Wave energy needs EU funds and innovation to deliver low-carbon power for UK


Connected set of buoys on a sea surface

Illustration of a wave farm. Credit: SINN Power

Access to funding, a coherent long-term strategy and greater collaboration are required make wave power work for the UK, says a new report.

Wave energy could contribute significantly to the UK’s future energy mix, but only if the mistakes of the past are not repeated, say Imperial College London and Strathclyde University researchers in a report launched today.

Devices that sit on the sea surface can collect energy from passing waves as they bob up and down. Several designs have been tested, and wave power has long been heralded for its potential to play a central role in delivering low-carbon, secure energy for the UK.

Following the Paris climate agreement there is a critical need to improve our understanding of how to accelerate low-carbon energy innovation in the most effective manner possible.

– Professor Jim Skea

However, despite £200m of public funds being invested in research, development and demonstration (RD&D) since 2000 the technology has yet to reach commercialisation and be widely deployed in the UK.

In the report University of Strathclyde and Imperial College London researchers highlight key factors behind the failure of wave power technology to mature over the past 15 years, including poor understanding of the challenge, a policy landscape that failed to keep pace, lack of sharing between technology developers and lack of appropriate testing facilities.

However, they conclude lessons learned from this experience have led to a major reconfiguration of support for UK wave energy innovation, including the redesign of government RD&D programmes (e.g. Wave Energy Scotland), new networks of key stakeholders and the addition of new world-class test facilities (e.g. FloWaveTT).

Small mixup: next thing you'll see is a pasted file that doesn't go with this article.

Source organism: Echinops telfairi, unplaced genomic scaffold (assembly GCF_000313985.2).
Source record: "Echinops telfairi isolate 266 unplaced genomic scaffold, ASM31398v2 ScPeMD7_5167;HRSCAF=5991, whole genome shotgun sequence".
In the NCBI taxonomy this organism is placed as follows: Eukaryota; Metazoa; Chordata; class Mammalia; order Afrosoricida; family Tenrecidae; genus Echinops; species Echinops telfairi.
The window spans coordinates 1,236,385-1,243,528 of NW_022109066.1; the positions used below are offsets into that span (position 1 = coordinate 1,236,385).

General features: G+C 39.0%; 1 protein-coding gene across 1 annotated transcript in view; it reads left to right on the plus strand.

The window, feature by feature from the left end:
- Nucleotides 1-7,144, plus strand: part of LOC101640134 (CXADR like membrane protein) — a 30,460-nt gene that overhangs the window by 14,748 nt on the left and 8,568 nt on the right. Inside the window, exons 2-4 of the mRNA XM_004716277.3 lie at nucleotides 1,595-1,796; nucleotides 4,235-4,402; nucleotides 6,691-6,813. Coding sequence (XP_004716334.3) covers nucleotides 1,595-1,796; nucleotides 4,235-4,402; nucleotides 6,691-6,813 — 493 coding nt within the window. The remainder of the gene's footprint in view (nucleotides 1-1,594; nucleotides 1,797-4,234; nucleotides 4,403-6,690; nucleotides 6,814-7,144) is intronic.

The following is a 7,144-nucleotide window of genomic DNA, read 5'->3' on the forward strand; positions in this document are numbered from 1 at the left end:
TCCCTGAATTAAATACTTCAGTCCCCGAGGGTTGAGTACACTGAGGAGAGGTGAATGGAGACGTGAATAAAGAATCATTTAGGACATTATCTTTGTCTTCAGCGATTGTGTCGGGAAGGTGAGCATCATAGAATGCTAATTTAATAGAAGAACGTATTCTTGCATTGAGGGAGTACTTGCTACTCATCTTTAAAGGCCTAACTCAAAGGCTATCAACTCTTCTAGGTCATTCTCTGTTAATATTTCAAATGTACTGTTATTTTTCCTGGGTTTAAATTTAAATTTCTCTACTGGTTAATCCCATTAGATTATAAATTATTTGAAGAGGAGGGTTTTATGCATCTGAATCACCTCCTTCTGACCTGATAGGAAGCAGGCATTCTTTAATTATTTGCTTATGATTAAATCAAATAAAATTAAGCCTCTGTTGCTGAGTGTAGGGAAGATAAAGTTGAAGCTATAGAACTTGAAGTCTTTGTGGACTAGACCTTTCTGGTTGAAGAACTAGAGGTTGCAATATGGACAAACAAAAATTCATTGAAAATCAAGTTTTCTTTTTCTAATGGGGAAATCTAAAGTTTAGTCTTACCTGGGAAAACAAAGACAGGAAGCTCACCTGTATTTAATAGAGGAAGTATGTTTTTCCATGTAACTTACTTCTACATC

The report’s authors say these changes mean the UK is much better placed to deliver a commercial wave energy device but warn success is threatened by wider political developments, not least Brexit and its impact on innovation funding and international collaboration.

Professor Jim Skea, Chair in Sustainable Energy in the Centre for Environmental Policy at Imperial College London, said: “Following the Paris climate agreement there is a critical need to improve our understanding of how to accelerate low-carbon energy innovation in the most effective manner possible.

“The report points towards two weaknesses in wave innovation that can be remedied: first the lack of convergence on a dominant design that has been the key to success for other renewable technologies and, second, fragmentation of support across many overlapping schemes.”

How to improve wave power support

The authors make ten policy recommendations to improve the effectiveness of the UK’s future support for wave energy innovation, including:

  • Retaining access to EU research and development funding post-Brexit
  • Developing a long-term wave energy strategy, especially for Scotland
  • Improving coordination of research and development support within and across government
  • Avoiding competition for subsidies with more established technologies, such as offshore wind and tidal stream
  • Support the formation of niche market for wave energy deployment

Dr Matthew Hannon, Chancellor’s Fellow of Technology and Innovation in the Hunter Centre for Entrepreneurship at Strathclyde Business School, said: “The report’s findings are aimed primarily at government and industry in a bid to help improve the effectiveness of future wave energy innovation support in the UK and accelerate the technology’s journey towards commercialisation.”

The report was funded by the Engineering and Physical Sciences Research Council, Strathclyde Business School and the International Public Policy Institute.

See the press release of this article



Hayley Dunning

Hayley Dunning
Communications Division

Click to expand or contract

Contact details

Tel: +44 (0)20 7594 2412
Email: h.dunning@imperial.ac.uk

Show all stories by this author


Energy, Europe, Strategy-collaboration, Strategy-decision-makers
See more tags

Leave a comment

Your comment may be published, displaying your name as you provide it, unless you request otherwise. Your contact details will never be published.